Bernie Fine Scandal: Jason Whitlock Tees Off On Mark Schwarz

NEW YORK, NY - DECEMBER 13: Attorney Gloria Allred speaks at a news conference with Bobby Davis (L) and Mike Lang at the Renaissance Hotel in New York Times Square on December 13, 2011 in New York City. The men are being represented by Allred in a suit against Syracuse University, and its former assistant basketball coach Bernie Fine, for his alleged sexual molestation of Davis and Lang over twenty years ago. (Photo by Andrew Burton/Getty Images)

We're at a curious point in the whole Bernie Fine saga. We made it through the Accusations Read Aloud Every Five Seconds phase, survived the Shame On Everyone phase, lulled through the Hey What Ever Happened To That phase and now find ourselves in the Oh, Perhaps We All Kinda Jumped The Gun There phase.

50% of Bernie Fine's sexual abuse accusers are now confirmed liars. 25% of Bernie Fine's accusers made it quite clear up until recently that nothing happened and also seem to be quietly disappearing from legal documents. 25% of Bernie Fine's accusers deny ever telling another one what to say but in doing so seemed to tip their hand that they knew that accuser was a liar and still allowed him to influence police, federal agents and the media anyway.

And the reporter who kickstarted the whole thing seems to have spent the entire ordeal doing selective reporting while also allowing a person he suspected of making his story up to influence things so long as it fit his agenda (hence the reason ESPN jumped all over Tomaselli's retraction of his retraction but waited on the sidelines during the initial retraction).

Jason Whitlock has been watching all of this with a weary eye the entire time. Perhaps the only person in the national media that I can think of to do so. While so many of his colleagues trotted out understandable-yet-lazy "shame on everyone" columns, he was asking questions about the validity of sources and truthfulness of accusations.

I apologize for the term but the Bernie Fine story is no longer sexy. The hype and the news vans are long gone. Basketball season is over. And yet, now more than ever we need journalists to get to the bottom of this whole ordeal. We need someone to sort out the facts from the accusations and hype.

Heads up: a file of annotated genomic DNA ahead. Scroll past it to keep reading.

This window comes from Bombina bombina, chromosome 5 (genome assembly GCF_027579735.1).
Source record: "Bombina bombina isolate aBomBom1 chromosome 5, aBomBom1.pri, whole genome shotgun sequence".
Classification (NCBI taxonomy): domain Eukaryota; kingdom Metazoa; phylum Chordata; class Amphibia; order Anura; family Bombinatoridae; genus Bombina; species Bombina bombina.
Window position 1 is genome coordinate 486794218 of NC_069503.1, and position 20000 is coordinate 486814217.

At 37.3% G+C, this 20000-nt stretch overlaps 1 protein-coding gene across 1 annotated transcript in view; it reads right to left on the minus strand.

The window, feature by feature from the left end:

I assume no one will. Mark Schwarz certainly has no impetus to do so. He's carefully crafted his story and any deviation from the truth as he and ESPN report it just isn't going to work for them. Pat Forde's not gonna touch it. He just found out that college students smoke weed from time to time and he's FREAKING OUT. Dana O'Neil's not gonna write it. There's a sophomore basketball player somewhere thinking about going pro and skipping the rest of his classes who is RUINING THE INTEGRITY OF THE GAME. AND ALL OUR LIVES.

So that leaves Whitlock to go scorched Earth on the whole thing.

You don’t publicly destroy a person’s reputation based on the words of a career criminal serving a sentence of 16 years to life (Floyd VanHooser), a confessed child molester (Zach Tomaselli), a mumbling, 45-year-old stepbrother who swore 10 years earlier that Fine never did anything inappropriate to him (Mike Lang), and a 40-year-old former athlete (Bobby Davis) who claims he slept with a chubby old man’s wife and that he couldn’t stop the chubby old man from repeatedly touching his genitals even as an adult.

..........

Schwarz allowed one of Davis’ former girlfriends and a former Fine babysitter to speculate on TV about the creepy feelings she had because the Fines kept their blinds closed and whatnot. But the bogusness of Tomaselli’s story isn’t newsworthy until Tomaselli claims Davis played a role in the bogusness?

..........

"The senators I have spoken with," Davis bizarrely told Mark Schwarz in response to a question about Tomaselli, "say that there is quite a bit of false reporting and I have always thought you could prove if somebody is lying or telling the truth."

Bobby Davis is important now. He talks to senators. Everybody in America wants to be important now. It’s not enough to take care of your family, raise your kids and handle your job. Too many of us want to moonlight as all-powerful neighborhood watch captains.

From there Jason draws a parallel between Fine and Trayvon Martin that I don't think works on a person-to-person level, though I can appreciate a comparison between the way the media worked in both cases. Once somebody seemingly-respected produces a solid narrative, everyone else just seems to want to run with it as fast and hard as they can.

Go read the entire piece here and get re-fired up all over again.

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